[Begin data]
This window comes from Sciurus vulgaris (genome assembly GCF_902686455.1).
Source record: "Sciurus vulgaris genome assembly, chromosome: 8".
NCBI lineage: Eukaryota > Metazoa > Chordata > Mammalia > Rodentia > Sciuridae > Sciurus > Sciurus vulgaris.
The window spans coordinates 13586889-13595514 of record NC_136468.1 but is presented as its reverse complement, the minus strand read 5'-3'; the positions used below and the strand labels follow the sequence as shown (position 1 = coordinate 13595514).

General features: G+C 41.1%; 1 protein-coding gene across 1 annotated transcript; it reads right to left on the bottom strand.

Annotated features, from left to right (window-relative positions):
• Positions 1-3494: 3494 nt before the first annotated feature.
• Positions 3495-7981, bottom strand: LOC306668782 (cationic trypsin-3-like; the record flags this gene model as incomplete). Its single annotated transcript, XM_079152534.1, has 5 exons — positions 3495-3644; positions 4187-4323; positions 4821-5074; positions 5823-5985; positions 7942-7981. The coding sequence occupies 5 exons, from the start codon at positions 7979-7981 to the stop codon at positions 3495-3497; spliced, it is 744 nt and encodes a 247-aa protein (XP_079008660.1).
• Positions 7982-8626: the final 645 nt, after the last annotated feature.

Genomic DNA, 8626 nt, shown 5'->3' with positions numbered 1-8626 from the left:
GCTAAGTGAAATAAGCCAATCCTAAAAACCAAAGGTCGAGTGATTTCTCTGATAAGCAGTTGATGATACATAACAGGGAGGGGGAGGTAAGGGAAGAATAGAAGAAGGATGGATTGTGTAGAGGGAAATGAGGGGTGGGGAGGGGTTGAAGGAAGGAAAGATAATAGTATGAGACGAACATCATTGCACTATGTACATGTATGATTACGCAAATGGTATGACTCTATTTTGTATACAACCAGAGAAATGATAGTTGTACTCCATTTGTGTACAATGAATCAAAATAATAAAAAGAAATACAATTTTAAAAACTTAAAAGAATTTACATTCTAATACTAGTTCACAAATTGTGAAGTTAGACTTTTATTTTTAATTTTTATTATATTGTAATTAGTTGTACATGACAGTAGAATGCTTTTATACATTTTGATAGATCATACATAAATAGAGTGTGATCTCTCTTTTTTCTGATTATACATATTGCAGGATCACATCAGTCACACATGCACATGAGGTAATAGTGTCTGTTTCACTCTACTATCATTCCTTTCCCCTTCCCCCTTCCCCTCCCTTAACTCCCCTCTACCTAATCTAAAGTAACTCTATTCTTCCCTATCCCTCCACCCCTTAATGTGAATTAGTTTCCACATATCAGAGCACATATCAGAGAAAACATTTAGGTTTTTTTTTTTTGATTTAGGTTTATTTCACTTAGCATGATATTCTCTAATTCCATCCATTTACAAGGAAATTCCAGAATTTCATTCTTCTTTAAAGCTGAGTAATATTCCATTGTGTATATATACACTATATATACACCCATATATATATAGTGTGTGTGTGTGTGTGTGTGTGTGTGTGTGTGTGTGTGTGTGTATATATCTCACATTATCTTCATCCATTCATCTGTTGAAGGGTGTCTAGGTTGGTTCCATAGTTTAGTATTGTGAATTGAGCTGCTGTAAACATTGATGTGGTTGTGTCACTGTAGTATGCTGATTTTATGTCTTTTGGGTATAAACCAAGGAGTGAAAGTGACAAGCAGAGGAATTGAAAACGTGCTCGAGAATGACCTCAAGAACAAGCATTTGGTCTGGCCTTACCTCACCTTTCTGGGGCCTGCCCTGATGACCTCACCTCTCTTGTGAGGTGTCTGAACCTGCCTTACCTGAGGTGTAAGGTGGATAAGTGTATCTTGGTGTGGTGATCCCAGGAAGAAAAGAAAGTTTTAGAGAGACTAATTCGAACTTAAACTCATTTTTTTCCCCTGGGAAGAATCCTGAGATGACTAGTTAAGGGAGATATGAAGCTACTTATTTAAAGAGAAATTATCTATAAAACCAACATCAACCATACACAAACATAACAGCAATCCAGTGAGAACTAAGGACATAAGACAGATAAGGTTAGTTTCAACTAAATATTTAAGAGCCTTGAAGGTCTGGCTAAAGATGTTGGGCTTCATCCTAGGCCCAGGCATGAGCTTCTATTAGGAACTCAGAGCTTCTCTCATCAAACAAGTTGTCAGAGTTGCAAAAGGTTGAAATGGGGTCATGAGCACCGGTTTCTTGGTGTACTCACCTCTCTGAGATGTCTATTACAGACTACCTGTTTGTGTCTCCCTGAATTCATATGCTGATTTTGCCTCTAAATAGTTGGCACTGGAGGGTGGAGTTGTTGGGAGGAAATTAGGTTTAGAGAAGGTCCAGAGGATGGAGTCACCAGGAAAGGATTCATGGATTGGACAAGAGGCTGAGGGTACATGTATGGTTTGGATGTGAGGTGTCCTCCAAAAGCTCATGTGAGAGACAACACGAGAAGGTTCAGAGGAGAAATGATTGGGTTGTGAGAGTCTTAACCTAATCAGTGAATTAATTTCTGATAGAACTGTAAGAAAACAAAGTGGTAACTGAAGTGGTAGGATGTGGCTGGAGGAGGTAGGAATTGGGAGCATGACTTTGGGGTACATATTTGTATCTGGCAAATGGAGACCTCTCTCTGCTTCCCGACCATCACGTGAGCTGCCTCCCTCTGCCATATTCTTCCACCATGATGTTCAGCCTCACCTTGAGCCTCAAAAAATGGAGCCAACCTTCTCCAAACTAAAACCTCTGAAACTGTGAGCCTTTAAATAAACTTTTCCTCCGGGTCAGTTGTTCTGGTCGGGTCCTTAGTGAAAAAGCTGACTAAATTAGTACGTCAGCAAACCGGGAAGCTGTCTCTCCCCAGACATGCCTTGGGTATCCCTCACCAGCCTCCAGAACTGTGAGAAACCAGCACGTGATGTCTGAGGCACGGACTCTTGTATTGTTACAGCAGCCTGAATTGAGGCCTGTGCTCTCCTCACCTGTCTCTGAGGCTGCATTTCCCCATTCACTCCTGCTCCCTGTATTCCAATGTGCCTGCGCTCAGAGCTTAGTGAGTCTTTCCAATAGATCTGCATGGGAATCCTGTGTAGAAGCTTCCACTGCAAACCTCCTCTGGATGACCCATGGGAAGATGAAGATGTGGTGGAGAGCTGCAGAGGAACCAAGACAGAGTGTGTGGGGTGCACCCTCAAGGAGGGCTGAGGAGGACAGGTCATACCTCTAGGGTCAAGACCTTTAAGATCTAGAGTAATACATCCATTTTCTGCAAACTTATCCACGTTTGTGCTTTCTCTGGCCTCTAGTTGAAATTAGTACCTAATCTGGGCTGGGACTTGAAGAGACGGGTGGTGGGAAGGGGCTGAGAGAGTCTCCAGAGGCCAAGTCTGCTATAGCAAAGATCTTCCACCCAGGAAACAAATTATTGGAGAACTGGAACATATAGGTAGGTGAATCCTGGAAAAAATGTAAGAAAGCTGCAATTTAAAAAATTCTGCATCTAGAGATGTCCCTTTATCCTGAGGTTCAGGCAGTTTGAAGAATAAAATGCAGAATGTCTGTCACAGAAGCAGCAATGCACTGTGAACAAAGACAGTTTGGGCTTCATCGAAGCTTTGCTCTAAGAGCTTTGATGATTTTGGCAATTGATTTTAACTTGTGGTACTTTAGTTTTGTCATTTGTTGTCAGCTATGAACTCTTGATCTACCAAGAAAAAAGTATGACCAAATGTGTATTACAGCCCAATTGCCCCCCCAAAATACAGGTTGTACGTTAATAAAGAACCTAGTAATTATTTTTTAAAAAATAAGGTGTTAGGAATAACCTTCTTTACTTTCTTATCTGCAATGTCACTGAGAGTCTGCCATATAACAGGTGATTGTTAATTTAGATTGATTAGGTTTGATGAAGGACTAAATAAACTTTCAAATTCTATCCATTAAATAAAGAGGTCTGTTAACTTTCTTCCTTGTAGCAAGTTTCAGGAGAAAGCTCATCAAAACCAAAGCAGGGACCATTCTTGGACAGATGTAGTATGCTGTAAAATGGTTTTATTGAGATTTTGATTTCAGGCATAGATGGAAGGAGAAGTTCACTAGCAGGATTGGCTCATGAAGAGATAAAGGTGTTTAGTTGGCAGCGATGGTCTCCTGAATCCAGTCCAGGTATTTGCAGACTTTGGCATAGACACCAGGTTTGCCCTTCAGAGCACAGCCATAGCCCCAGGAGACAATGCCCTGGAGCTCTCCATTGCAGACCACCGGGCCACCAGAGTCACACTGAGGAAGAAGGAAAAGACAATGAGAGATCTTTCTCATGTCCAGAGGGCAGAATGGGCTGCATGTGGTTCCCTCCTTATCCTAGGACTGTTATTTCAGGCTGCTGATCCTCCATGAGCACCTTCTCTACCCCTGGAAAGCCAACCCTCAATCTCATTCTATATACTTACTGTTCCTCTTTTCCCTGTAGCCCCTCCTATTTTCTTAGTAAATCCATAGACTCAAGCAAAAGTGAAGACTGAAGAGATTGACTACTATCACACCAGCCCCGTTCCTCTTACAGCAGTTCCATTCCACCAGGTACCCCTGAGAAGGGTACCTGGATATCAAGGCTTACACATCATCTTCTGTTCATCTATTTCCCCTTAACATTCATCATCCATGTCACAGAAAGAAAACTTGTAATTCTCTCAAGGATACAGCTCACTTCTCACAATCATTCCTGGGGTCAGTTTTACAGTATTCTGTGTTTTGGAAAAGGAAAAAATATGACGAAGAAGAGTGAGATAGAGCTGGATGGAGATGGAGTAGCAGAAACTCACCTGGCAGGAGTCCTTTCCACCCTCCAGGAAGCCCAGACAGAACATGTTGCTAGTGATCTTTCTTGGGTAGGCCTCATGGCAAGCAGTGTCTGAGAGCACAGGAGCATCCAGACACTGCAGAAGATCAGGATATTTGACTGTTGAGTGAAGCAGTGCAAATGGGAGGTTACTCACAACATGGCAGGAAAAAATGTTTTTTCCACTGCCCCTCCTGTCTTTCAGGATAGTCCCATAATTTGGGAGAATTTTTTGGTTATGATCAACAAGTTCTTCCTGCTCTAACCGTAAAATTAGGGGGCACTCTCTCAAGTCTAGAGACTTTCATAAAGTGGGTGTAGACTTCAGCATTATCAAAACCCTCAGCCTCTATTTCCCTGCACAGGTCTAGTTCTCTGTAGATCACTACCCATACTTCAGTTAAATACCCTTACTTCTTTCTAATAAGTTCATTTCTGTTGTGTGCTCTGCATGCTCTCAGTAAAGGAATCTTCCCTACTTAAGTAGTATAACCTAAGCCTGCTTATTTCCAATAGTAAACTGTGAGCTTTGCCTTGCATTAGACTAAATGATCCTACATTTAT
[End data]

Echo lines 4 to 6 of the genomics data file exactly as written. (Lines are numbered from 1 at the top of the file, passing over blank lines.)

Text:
The window spans coordinates 13586889-13595514 of record NC_136468.1 but is presented as its reverse complement, the minus strand read 5'-3'; the positions used below and the strand labels follow the sequence as shown (position 1 = coordinate 13595514).

General features: G+C 41.1%; 1 protein-coding gene across 1 annotated transcript; it reads right to left on the bottom strand.

Annotated features, from left to right (window-relative positions):